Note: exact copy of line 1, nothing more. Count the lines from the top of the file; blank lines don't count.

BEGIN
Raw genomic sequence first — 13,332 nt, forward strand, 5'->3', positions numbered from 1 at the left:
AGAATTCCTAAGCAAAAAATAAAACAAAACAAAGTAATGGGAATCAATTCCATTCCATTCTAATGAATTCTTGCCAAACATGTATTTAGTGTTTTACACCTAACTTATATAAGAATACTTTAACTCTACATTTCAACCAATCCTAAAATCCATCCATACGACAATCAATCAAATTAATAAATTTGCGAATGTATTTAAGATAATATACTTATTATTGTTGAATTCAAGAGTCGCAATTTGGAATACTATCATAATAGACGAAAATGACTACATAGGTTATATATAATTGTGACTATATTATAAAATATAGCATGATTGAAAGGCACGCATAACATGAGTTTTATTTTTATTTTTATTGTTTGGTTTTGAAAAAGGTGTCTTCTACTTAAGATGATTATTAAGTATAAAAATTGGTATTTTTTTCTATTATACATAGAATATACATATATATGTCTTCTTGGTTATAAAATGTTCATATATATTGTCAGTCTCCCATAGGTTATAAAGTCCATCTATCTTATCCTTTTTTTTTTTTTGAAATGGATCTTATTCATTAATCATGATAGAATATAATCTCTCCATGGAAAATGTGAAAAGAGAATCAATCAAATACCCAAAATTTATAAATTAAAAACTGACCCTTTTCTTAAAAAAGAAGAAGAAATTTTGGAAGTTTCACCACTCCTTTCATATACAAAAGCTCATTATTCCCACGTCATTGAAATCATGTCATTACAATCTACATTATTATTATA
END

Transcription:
Raw genomic sequence first — 13,332 nt, forward strand, 5'->3', positions numbered from 1 at the left: